The recycling of the Earth's outer layers. Rocks are continually being formed, destroyed, and re-formed in an endless cycle of change that takes millions of years. The processes involved include the formation of igneous rock from magma (molten rock); surface weathering and erosion; the compaction and cementation of sediments into sedimentary rock; and metamorphism, chemical and physical changes brought about by heat and pressure, producing metamorphic rock.
Formation of igneous rock
The newest rocks found on the Earth's surface are those caused by active volcanoes. When magma cools and solidifies, the minerals within it crystallize, and the magma becomes igneous rock. When a volcano erupts it may throw out molten magma that has built up below the surface in an igneous intrusion. Magma that flows out of the volcano is known as lava.
Extrusive rocks are those that form from the molten magma above ground. As the magma cools rapidly on the surface, the minerals in the rock crystallize quickly to form small interlocking crystals. A common type of extrusive igneous rock is basalt. Sometimes magma cools and solidifies before it reaches the surface, forming intrusive rocks. Intrusive igneous rock has a much larger crystal structure because the molten magma cools more slowly underground, allowing the crystals more time to grow. An example of intrusive igneous rock is granite.
Surface weathering and erosion
Rocks exposed on the surface of the Earth are very slowly broken down into fragments through the action of sun, wind, rain, and ice, in a combination of physical weathering and chemical weathering. The broken pieces of rock are transported by gravity, water (rivers and streams), wind, or ice (glaciers), and are further broken up and smoothed during the process. The movement of the fragments causes further erosion of the rock surfaces. In a river, the river bed is broken down and the smallest particles (clay and sand) are deposited at the river mouth forming an estuary, or in lakes. The sea is also an important agent of erosion, causing coastal erosion.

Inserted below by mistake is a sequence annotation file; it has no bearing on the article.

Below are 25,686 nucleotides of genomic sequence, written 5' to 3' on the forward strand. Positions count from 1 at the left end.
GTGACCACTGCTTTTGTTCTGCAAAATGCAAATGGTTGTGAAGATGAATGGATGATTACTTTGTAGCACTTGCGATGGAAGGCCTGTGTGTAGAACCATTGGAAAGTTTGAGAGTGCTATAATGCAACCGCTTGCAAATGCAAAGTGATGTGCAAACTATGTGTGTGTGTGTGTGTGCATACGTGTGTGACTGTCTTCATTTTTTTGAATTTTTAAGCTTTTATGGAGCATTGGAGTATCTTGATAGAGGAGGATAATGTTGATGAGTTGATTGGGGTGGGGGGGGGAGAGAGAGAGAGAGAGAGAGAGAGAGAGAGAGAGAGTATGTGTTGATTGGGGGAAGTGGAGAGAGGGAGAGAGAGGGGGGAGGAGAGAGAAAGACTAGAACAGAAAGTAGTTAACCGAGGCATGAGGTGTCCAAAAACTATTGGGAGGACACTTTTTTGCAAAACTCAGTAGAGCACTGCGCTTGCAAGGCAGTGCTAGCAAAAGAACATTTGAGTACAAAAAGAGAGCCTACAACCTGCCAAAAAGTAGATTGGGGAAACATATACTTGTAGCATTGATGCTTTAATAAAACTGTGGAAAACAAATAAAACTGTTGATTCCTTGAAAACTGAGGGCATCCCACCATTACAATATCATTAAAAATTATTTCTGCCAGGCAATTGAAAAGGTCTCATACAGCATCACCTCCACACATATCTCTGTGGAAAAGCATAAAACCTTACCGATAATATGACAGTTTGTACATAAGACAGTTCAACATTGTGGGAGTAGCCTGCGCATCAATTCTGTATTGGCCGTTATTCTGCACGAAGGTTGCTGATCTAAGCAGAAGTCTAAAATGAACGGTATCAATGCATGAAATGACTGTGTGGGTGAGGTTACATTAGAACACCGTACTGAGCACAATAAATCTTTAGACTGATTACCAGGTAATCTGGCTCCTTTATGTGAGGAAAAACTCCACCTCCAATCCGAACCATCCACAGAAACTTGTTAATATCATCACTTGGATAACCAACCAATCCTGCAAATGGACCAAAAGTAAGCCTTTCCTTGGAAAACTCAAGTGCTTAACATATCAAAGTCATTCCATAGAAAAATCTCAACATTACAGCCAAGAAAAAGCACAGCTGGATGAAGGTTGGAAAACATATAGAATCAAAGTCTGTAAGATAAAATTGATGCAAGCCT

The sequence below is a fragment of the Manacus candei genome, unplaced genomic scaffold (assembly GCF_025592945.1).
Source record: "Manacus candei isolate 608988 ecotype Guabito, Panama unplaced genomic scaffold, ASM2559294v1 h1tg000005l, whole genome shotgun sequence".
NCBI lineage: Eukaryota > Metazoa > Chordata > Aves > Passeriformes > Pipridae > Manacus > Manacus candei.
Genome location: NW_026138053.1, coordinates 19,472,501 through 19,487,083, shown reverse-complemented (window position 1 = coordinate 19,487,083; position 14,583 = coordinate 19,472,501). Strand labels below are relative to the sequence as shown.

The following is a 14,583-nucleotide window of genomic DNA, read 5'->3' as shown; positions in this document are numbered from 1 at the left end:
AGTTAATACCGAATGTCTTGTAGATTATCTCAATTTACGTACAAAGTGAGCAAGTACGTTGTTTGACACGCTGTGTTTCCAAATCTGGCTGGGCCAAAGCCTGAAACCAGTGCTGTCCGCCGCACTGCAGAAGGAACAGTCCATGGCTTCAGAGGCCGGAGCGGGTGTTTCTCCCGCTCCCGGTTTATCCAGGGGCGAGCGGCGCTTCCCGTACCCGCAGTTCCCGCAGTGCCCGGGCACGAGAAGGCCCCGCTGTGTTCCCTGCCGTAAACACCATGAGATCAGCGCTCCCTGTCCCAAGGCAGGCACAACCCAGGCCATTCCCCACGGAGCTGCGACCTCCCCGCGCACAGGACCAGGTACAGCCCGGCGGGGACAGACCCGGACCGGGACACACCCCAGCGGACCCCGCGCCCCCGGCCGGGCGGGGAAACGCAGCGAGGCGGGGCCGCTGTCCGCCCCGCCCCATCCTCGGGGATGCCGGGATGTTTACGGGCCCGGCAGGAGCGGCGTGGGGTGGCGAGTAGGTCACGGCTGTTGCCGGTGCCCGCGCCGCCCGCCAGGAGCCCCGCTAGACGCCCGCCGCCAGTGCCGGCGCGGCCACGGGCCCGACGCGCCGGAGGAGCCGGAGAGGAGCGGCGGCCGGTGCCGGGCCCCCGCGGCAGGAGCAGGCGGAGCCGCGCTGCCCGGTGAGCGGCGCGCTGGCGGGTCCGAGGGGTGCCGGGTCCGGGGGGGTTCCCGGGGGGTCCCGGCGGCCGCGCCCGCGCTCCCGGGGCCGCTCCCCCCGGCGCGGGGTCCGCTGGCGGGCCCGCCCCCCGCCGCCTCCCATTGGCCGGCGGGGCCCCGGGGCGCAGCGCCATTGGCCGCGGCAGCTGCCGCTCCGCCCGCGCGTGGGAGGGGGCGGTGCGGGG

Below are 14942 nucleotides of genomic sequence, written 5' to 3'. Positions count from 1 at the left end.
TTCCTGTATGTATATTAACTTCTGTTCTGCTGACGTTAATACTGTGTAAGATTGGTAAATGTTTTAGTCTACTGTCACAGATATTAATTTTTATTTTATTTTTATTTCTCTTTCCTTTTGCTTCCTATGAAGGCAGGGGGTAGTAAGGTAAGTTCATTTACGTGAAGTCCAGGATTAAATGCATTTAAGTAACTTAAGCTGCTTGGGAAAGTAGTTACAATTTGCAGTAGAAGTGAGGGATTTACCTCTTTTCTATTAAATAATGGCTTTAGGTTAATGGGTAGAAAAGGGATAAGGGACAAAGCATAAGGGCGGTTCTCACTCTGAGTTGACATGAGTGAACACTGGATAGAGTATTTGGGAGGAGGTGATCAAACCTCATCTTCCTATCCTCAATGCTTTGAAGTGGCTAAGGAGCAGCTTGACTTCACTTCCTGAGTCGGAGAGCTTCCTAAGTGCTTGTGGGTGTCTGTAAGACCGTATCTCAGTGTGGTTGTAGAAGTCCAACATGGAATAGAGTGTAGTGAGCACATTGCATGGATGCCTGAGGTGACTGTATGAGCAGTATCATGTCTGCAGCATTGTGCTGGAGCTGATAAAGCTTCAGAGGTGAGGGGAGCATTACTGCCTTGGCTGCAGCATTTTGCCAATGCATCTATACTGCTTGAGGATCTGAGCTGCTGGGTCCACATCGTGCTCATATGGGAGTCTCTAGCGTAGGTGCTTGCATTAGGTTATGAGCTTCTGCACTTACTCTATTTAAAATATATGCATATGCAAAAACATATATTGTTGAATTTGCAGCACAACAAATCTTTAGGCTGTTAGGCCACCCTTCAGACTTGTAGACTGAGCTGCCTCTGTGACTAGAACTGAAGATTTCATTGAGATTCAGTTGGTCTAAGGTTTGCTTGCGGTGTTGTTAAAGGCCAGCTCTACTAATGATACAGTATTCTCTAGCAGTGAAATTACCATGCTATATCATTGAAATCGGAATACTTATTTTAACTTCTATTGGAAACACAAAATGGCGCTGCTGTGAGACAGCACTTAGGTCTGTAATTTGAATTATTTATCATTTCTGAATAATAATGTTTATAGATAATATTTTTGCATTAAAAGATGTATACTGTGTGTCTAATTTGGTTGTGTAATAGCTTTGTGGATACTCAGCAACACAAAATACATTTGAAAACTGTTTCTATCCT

Rock particles to sedimentary rock
Rock particles are deposited as sediments, often at the bottom of a lake or sea. Layers of sediment build up, sometimes trapping animals and plants that will later become fossils. At this point the sediments are described as unconsolidated because the mixture is loosely packed together, for example as gravel beds. Gradually the layers get thicker as more material is deposited. The transformation of sediments into sedimentary rocks is called lithification. The layers of sediments are compressed (compacted) by the weight of the material above. Water is squeezed out and the grains are fused together. In certain cases the material is bound together by new minerals, such as calcium carbonate, which crystallize around the rock particles. This process is known as cementation (not to be confused with the cement used in the building industry). Sedimentary rocks are composed of grains, often in layers, and may contain fossils.
Formation of metamorphic rock
Plate tectonics (movements of the plates that form the Earth's outermost layer) cause further change. Large areas of sedimentary rock may be folded and uplifted to form mountain ranges, such as the Himalayas, while in the active subduction zones of the tectonic plates, where one plate dips under another, the temperature and pressure will rise causing the rock structure to change or metamorphose, forming metamorphic rock. The huge pressures and high temperatures cause chemical changes in the minerals of the rock, and the new minerals to be compressed and aligned in a parallel pattern. Rocks buried deep in the crust will be heated by about 30°C/90°F per kilometre depth. Metamorphic rock will also form next to an intrusion of magma (molten rock), often found near a volcano where the magma heats the surrounding rock. This type of change is called thermal or contact metamorphism. Examples of metamorphic rock are slate and marble.
Completion of the rock cycle
If the rock is heated until it melts then magma is formed. The material that once formed a mountain peak may now become the molten lava forced out of an active volcano, and the rock cycle is complete. The timespan for these changes is enormous. Some of the oldest known rocks come from the Precambrian era, and are at least 570 million years old.
The energy needed to power the rock cycle comes from the heat generated by the radioactive decay of elements in the material that makes up the mantle (the zone between the Earth's crust and core). The convection currents generated cause the semi-solid material of the mantle to rise, moving the tectonic plates, which causes fractures allowing volcanoes to form at the plate edges (see plate tectonics).
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